Fall 2022

Authors & Editors


with Marjory Diane Lyons ’50

A book icon
A photo of Marjory Lyons, NYSCT Class of 1950.

Of the many benefits of a college education (knowledge gained, careers launched, etc.,) perhaps none is more meaningful than the lifelong connections forged — at least that’s the case for Marjory Lyons, who stepped onto the campus of the New York State College for Teachers College in 1946. In her new memoir, The Remarkable Friendship of the Four Girls, Lyons details a friendship that began with three other classmates and has blossomed for nearly 80 years. After a career that included more than two decades as a dissertation chair for graduate students at Nova Southeastern University, Lyons, now 93 years old, runs her own memoir writing business called Telling Your Story, LLC. (Editor’s note: Answers have been edited for clarity and space considerations.)

Q: Is a good memoir a love letter, time capsule, both or neither?

A: A memoir reflects the highlights of a person’s life. It is not a love story. To be an interesting read, it needs to touch on most aspects of a person’s life in a diplomatic and tactful way. In my memoir, three of us girls were always getting dates for Smitty. (Barbara is her real name, but she coined Smitty-Barbara to accommodate me.) As I wrote the final draft of the book, I thought that maybe Smitty (now over 90) would not like to be characterized as a 17-year-old girl who couldn’t get a date. So, I made sure to tell the time when Frank, another blind date, walked in, liked what he saw, and she liked him. They fell in love. They married a few months later. So, the girl who couldn’t get a date was married for 65 years.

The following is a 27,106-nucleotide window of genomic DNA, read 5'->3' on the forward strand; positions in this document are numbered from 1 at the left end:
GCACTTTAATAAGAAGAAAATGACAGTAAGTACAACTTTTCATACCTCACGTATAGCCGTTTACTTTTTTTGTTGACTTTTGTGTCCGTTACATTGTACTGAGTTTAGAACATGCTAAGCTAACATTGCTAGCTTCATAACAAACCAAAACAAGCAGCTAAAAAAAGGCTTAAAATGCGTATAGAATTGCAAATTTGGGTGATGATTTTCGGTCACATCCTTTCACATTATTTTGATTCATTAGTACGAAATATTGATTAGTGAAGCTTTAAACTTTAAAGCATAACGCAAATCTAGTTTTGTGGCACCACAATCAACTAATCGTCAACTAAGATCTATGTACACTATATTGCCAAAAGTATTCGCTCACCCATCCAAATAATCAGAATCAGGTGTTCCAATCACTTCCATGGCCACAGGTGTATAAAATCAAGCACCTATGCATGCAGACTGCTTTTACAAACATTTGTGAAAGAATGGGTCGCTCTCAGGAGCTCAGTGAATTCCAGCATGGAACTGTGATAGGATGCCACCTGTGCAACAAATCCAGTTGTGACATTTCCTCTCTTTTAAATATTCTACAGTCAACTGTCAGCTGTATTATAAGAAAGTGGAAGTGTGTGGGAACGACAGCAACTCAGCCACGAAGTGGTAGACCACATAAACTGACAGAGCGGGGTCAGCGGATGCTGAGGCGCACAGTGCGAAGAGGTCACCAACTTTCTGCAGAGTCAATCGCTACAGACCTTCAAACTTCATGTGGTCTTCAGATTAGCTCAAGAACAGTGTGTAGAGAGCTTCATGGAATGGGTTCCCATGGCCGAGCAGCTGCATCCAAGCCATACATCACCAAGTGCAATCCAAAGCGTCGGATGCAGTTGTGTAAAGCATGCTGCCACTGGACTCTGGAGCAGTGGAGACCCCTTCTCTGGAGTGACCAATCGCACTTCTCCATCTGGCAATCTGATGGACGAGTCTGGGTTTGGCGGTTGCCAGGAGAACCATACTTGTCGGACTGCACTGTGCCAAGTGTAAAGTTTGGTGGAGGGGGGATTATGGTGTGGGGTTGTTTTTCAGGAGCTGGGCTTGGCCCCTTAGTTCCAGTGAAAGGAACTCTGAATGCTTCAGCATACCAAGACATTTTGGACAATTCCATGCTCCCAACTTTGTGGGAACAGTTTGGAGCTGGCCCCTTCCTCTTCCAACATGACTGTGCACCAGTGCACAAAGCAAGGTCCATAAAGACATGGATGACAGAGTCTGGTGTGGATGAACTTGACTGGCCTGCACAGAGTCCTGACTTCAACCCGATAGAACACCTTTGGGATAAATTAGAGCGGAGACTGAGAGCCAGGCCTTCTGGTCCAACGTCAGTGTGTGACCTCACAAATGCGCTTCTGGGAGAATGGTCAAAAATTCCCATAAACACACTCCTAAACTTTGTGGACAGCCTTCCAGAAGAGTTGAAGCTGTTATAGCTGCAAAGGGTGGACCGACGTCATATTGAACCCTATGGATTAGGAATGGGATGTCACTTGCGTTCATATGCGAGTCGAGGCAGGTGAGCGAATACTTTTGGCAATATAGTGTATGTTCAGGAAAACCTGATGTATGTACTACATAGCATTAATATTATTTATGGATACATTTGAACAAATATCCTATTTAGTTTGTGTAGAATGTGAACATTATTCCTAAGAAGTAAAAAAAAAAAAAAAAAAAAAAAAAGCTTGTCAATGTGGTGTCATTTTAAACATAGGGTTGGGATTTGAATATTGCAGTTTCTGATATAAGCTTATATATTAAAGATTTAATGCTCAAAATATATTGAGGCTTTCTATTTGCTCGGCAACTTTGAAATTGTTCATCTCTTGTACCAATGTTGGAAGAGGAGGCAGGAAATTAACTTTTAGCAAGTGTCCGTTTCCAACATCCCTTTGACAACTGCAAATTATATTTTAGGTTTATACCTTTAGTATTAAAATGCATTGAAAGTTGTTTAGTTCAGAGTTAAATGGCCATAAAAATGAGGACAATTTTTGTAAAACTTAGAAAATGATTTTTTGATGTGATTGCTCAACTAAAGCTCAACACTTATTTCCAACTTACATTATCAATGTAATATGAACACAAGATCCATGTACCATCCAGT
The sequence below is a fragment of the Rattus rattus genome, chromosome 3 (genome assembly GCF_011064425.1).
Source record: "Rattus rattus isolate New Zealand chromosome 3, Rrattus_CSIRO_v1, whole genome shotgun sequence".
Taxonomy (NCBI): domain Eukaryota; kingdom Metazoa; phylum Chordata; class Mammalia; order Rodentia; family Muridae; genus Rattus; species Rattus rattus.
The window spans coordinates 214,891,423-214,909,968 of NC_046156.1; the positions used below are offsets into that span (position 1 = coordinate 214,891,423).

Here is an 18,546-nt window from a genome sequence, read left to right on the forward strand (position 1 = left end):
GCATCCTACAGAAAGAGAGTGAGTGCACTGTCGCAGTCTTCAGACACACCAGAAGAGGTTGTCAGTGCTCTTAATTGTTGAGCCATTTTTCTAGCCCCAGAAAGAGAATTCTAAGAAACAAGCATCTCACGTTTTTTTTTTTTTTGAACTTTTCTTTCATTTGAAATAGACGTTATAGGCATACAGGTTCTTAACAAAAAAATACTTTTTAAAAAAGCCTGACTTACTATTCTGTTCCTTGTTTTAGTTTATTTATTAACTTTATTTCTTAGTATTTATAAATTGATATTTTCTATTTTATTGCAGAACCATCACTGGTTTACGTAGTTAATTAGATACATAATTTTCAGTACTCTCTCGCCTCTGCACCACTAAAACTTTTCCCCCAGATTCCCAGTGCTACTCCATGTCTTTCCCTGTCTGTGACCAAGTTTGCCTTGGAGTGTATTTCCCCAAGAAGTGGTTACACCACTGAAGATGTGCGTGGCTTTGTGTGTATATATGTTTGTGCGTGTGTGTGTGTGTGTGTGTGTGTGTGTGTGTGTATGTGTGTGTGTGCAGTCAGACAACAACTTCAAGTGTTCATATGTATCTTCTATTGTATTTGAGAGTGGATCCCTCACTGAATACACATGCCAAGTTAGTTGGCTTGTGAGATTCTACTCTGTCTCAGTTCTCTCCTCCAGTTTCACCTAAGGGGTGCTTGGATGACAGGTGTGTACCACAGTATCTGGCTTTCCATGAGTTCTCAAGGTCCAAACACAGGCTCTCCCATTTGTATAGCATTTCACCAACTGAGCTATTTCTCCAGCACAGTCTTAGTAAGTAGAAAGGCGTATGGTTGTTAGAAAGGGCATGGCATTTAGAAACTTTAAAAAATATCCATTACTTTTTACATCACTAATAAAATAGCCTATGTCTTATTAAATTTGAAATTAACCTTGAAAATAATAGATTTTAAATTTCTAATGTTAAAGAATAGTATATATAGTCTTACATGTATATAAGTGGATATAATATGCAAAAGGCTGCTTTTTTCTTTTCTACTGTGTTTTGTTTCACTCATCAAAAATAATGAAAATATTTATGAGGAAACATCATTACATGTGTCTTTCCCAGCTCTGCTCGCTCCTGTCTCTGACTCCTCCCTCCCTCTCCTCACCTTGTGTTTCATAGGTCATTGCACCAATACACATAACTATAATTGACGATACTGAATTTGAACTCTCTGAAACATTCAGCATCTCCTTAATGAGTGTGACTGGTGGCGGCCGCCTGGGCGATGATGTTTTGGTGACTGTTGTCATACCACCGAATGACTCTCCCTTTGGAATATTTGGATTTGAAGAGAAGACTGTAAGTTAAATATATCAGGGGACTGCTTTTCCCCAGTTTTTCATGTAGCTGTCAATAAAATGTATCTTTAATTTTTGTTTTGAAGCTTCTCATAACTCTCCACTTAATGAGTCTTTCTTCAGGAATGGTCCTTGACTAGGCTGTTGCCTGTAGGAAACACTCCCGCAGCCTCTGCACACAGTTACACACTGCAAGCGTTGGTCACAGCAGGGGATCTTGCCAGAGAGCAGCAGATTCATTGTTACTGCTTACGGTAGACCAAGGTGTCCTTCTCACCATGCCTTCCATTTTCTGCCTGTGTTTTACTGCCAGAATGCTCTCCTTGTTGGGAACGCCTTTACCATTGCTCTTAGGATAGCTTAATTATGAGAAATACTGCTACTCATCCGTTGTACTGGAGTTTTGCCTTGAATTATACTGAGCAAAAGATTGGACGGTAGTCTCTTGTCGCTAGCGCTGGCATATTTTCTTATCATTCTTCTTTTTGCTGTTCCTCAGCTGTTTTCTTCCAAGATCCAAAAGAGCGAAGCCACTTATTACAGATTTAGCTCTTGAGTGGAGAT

Q: There’s a great moment in your book when, after 35 years, you’re suddenly reconnected with your long-lost college friends. Do you think that was chance or some larger force at work?

A: The loyalty of our friendship meant we always wanted to see one another, to catch up on things. In the early days, we didn’t travel the way folks do today. As it happened, I was able to visit Smitty in Kinderhook, N.Y, Jane in Portland, Oregon, and Elise in Washington, D.C., several times. Perhaps there was a force pulling us together. There still is. That’s why I needed to write the book.

The "Four Girls" as pictured in the 1950 Pedagogue yearbook (clockwise from top left): Marjory Lyons, Elise B. DeSeve, Jane F. Walter and Barbara J. Smith

Q: You have a business that writes memoirs for others. What do you tell people who say their life’s story isn’t that interesting?

A: Everyone has a story worth telling. One time after a visit to my doctor, he talked about his children, showing me his daughter’s artwork, saying that he takes his 5-year-old son on rounds with him and that he has a tiny stethoscope. He told me that when he started out in life, he wanted to be a jazz saxophonist. I told him he should tell his story. He replied, “My life isn’t interesting.” Imagine that! A doctor not having a life full of amazing moments? I listed the aspects of his life he had just told me. He shook his head. Sometimes a person opens up once you have assured him or her that their life story is worth telling. I know how to help them tell it. That is my pleasure.